Asiana 777 Crash at SFO Could Cause Tax Implications

July 11, 2013 — Leave a comment

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After last Friday’s Asiana 777 flight crash at San Francisco International Airport (SFO), tallies show that 2 passengers died while another 182 suffered injuries varying from scrapes to paralysis. Moreover, the remaining 123 travelers remained unscathed.

Airplane crash expert, Arthur Wolk, estimates that in addition to those who were physically hurt, those who escaped without physical injury could see seven-figure settlements due to Post Traumatic Stress Disorder (PTSD).

“Settlements for survivors of airline crashes can be expected even without physical injuries. People respond differently to such events, and some handle it better than others. Yet it is not a stretch to suggest that some survivors may suffer from PTSD,” noted Mr. Wolk.

Some passengers will receive settlements because of physical injuries and others due to non-physical injuries and this will be the deciding factor in whether the IRS will get a cut of the settlement.

“Generally, everything is income, whether a payment is for services, selling property, settling a lawsuit, etc.” The one exception to this ‘all income’ rule is lawsuit recoveries dealing with physical injuries. So damages such as broken bones from an accident are tax-free.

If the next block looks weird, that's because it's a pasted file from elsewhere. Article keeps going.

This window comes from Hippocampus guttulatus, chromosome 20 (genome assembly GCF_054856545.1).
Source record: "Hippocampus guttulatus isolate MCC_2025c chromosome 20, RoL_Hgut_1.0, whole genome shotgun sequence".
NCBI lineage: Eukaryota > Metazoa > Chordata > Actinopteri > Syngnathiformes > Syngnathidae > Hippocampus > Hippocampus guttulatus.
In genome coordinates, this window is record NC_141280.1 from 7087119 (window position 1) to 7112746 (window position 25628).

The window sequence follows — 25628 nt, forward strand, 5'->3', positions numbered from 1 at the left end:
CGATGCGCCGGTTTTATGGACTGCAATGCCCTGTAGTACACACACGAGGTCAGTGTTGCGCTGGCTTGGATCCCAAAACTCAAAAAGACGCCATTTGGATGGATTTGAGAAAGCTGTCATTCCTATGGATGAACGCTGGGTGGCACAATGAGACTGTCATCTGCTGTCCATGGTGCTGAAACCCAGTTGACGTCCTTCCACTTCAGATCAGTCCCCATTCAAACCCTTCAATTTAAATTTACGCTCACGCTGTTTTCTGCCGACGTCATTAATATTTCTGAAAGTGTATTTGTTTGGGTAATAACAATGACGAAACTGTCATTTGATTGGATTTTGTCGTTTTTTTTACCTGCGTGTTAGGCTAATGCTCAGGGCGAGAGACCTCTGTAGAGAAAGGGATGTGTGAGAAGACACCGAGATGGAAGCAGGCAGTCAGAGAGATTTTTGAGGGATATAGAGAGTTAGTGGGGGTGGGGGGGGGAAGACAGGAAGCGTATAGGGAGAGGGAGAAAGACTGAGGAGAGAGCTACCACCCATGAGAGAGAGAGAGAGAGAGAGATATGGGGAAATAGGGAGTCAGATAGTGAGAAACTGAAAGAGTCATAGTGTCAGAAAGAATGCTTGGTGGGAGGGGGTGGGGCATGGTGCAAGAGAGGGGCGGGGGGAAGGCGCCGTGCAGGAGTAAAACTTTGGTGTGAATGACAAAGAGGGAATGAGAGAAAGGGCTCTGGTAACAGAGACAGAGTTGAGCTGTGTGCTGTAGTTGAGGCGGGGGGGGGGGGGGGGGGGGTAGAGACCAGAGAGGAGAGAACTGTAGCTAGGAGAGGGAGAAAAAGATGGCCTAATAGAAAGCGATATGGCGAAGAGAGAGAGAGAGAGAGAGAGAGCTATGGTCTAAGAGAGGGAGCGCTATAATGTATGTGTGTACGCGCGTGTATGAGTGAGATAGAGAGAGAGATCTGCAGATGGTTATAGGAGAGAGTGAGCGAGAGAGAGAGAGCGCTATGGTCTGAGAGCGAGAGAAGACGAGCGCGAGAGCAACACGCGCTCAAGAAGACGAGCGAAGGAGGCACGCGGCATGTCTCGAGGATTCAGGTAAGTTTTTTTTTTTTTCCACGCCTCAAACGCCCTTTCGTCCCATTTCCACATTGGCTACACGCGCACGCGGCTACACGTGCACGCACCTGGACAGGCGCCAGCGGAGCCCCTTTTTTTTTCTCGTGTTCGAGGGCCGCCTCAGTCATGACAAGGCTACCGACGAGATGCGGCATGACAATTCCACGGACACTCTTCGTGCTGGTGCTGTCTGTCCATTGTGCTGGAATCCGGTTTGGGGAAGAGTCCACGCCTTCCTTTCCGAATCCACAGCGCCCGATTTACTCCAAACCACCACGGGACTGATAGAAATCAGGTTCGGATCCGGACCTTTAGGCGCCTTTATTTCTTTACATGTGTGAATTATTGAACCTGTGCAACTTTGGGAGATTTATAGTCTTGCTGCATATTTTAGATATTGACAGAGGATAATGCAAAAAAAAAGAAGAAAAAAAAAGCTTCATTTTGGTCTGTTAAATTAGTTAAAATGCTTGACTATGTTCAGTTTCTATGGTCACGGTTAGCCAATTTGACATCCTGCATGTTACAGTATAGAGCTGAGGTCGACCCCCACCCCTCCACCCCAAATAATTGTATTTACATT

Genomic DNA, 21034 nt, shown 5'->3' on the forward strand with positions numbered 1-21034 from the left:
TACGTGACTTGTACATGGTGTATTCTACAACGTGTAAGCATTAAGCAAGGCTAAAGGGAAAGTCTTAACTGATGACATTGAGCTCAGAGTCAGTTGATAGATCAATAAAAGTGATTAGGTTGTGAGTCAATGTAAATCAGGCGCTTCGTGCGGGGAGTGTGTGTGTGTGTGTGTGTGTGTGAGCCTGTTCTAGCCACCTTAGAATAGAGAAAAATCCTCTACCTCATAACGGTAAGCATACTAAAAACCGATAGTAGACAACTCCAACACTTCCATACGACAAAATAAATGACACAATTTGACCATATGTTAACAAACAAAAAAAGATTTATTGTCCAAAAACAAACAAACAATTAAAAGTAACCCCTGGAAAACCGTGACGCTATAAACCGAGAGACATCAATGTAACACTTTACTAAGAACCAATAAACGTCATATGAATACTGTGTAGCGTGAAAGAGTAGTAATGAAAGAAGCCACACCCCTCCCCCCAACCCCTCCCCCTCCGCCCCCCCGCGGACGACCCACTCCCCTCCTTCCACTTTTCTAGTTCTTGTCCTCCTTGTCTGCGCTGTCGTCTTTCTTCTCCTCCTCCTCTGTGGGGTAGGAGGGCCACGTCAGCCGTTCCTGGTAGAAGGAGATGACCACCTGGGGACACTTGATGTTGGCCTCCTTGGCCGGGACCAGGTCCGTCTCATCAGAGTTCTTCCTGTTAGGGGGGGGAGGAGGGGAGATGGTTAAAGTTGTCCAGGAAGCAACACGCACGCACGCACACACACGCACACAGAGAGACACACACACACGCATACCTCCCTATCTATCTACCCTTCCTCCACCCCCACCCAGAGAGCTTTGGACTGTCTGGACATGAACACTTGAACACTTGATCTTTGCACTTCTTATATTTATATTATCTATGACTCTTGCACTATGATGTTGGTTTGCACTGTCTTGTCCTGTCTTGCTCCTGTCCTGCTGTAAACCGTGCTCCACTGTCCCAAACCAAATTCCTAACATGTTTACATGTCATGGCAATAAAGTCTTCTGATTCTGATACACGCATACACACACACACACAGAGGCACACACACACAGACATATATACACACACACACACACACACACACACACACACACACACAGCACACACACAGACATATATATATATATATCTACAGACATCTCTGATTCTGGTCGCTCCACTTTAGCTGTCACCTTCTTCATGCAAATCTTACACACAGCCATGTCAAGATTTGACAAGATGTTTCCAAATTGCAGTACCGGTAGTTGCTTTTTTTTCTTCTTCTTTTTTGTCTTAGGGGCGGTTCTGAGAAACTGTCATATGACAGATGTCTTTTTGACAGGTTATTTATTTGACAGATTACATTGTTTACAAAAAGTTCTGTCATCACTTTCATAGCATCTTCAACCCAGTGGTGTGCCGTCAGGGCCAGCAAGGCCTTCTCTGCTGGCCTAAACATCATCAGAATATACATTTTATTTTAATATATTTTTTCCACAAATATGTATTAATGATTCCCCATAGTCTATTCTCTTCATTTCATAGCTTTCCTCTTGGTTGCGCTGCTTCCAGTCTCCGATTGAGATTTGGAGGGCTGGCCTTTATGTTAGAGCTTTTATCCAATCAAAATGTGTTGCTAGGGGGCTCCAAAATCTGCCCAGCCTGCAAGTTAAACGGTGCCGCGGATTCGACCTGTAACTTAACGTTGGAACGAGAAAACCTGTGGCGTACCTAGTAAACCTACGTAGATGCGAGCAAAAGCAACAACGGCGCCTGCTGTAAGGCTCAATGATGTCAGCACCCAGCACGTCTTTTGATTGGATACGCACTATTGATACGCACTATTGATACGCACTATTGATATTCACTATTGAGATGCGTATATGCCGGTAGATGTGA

The line on tax exemption gets a little blurrier when the IRS is dealing with emotional injury settlements. Headaches, a physical symptom associated with emotional distress, for example, are not tax-free. Both Congress and the IRS have yet to define what a physical injury is so tax disputes in the matter are fairly common.

In the instance of Parkinson v. Commissioner, the U.S. Tax Court “overruled an IRS decision to tax a $350,000 settlement a man received after suing his ex-employer for intentional infliction of emotional distress.”

So the question at hand then becomes whether the 123 unhurt passengers, who may suffer from PTSD and recover, will get their settlements taxed. Unfortunately, PTSD and tax settlement implications are still unclear.

U.S. Taxpayer Advocate, Nina Olson, has advocated for treating PTSD as physical sickness, meaning that settlements for it would be tax-free.

“Medical data suggests PTSD is not a mere mental state. In fact, it is a physical sickness involving measurable changes in the physical make-up of the brain and nervous system,” states Olson.

Lawsuits are certain with this airplane crash but due to the ambiguity in the law, settlements will differ. Noting that lawyer fees in a settlement case are most likely to be costly, plaintiffs should look to some of these facts to save tax money on the settlement if possible.

JDKatz: Attorney's At Law

JDKatz, P.C. is a full-service law firm focused on tax law and estate planning. We are dedicated to minimizing your existing liability and risks while providing valuable tax planning to streamline your tax issues in the future. Please call us at 301-913-2948 to schedule an appointment to meet with one of our trusted attorneys.

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